To use gccgo as the bootstrap toolchain, you need to arrange for $GOROOT_BOOTSTRAP/bin/go to be the go tool that comes as part of gccgo 5. For example on Ubuntu Vivid:

$ sudo apt-get install gccgo-5
$ sudo update-alternatives --set go /usr/bin/go-5
$ GOROOT_BOOTSTRAP=/usr ./make.bash

Install Git, if needed

To perform the next step you must have Git installed. (Check that you have a git command before proceeding.)

If you do not have a working Git installation, follow the instructions on the Git downloads page.

(Optional) Install a C compiler

To build a Go installation with cgo support, which permits Go programs to import C libraries, a C compiler such as gcc or clang must be installed first. Do this using whatever installation method is standard on the system.

To build without cgo, set the environment variable CGO_ENABLED=0 before running all.bash or make.bash.

Fetch the repository

Go will install to a directory named go. Change to the directory that will be its parent and make sure the godirectory does not exist. Then clone the repository and check out the latest release tag (go1.7.5, for example):

$ git clone
$ cd go
$ git checkout go1.7.5

If you intend to modify the go source code, and contribute your changes to the project, then move your repository off the release branch, and onto the master (development) branch. Otherwise, skip this step.

$ git checkout master

Install Go

To build the Go distribution, run

$ cd src
$ ./all.bash

(To build under Windows use all.bat.)

If all goes well, it will finish by printing output like:


Installed Go for linux/amd64 in /home/you/go.
Installed commands in /home/you/go/bin.
*** You need to add /home/you/go/bin to your $PATH. ***

where the details on the last few lines reflect the operating system, architecture, and root directory used during the install.

For more information about ways to control the build, see the discussion of environment variables below. all.bash(or all.bat) runs important tests for Go, which can take more time than simply building Go. If you do not want to run the test suite use make.bash (or make.bat) instead.

Testing your installation

Check that Go is installed correctly by building a simple program.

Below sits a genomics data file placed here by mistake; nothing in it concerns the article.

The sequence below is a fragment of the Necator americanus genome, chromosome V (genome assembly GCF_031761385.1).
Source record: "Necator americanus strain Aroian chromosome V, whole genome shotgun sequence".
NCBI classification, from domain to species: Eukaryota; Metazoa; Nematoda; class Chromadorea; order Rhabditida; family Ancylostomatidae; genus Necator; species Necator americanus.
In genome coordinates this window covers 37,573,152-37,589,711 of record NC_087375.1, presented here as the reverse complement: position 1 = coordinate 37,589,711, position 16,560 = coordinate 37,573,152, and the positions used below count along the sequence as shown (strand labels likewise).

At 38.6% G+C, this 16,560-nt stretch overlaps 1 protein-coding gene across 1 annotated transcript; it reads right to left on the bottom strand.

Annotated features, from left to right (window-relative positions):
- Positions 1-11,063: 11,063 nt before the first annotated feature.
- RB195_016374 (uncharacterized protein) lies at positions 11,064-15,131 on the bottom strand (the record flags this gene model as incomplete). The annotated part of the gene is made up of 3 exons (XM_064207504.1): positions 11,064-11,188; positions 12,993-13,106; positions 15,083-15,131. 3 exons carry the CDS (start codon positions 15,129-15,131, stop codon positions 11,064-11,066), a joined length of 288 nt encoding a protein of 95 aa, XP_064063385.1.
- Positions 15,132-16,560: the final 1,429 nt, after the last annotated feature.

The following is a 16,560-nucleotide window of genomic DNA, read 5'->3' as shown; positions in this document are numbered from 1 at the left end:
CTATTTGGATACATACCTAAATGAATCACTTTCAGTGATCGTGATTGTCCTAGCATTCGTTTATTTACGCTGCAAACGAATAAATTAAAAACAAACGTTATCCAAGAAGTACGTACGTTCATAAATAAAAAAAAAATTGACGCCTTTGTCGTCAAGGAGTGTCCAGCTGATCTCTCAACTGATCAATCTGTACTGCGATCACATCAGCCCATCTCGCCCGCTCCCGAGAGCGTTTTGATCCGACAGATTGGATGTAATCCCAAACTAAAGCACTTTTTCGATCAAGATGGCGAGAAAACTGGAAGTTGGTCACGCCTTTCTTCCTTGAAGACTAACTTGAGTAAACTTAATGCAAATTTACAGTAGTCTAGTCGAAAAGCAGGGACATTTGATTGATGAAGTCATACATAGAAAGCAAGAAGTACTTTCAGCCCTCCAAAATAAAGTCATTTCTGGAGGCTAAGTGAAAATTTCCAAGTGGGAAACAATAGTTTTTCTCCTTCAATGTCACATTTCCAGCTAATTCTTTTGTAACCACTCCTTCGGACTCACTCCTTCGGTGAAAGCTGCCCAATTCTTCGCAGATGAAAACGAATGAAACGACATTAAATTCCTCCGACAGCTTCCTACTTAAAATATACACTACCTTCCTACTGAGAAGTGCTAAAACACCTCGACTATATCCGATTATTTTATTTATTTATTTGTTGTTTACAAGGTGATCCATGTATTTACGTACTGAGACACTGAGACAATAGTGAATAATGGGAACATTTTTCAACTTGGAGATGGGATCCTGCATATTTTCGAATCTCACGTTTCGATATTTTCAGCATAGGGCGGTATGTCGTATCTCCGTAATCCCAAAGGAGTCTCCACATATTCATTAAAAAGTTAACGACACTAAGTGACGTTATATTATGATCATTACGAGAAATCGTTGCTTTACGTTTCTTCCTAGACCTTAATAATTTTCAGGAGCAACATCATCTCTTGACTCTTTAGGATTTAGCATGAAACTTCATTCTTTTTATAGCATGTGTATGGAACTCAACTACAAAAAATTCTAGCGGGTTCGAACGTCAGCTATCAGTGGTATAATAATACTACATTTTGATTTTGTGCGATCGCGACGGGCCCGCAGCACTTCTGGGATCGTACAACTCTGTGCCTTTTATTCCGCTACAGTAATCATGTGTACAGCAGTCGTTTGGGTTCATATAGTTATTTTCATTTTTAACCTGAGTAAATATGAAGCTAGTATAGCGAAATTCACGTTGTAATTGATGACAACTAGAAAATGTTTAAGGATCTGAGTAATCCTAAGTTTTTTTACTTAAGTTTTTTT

Create a file named hello.go and put the following program in it:

package main

import "fmt"

func main() {
    fmt.Printf("hello, world\n")

Then run it with the go tool:

$ go run hello.go
hello, world

If you see the "hello, world" message then Go is installed correctly.

Set up your work environment

You're almost done. You just need to do a little more setup.

How to Write Go CodeLearn how to set up and use the Go tools

The How to Write Go Code document provides essential setup instructions for using the Go tools.

Install additional tools

The source code for several Go tools (including godoc) is kept in the repository. To install all of them, run the go get command:

$ go get

Or if you just want to install a specific command (godoc in this case):

$ go get

To install these tools, the go get command requires that Git be installed locally.

You must also have a workspace (GOPATH) set up; see How to Write Go Code for the details.

Note: The go command will install the godoc binary to $GOROOT/bin (or $GOBIN) and the cover and vet binaries to$GOROOT/pkg/tool/$GOOS_$GOARCH. You can access the latter commands with "go tool cover" and "go tool vet".

Community resources

The usual community resources such as #go-nuts on the Freenode IRC server and the Go Nuts mailing list have active developers that can help you with problems with your installation or your development work. For those who wish to keep up to date, there is another mailing list, golang-checkins, that receives a message summarizing each checkin to the Go repository.

Bugs can be reported using the Go issue tracker.

Keeping up with releases

New releases are announced on the golang-announce mailing list. Each announcement mentions the latest release tag, for instance, go1.7.5.

To update an existing tree to the latest release, you can run:

$ cd go/src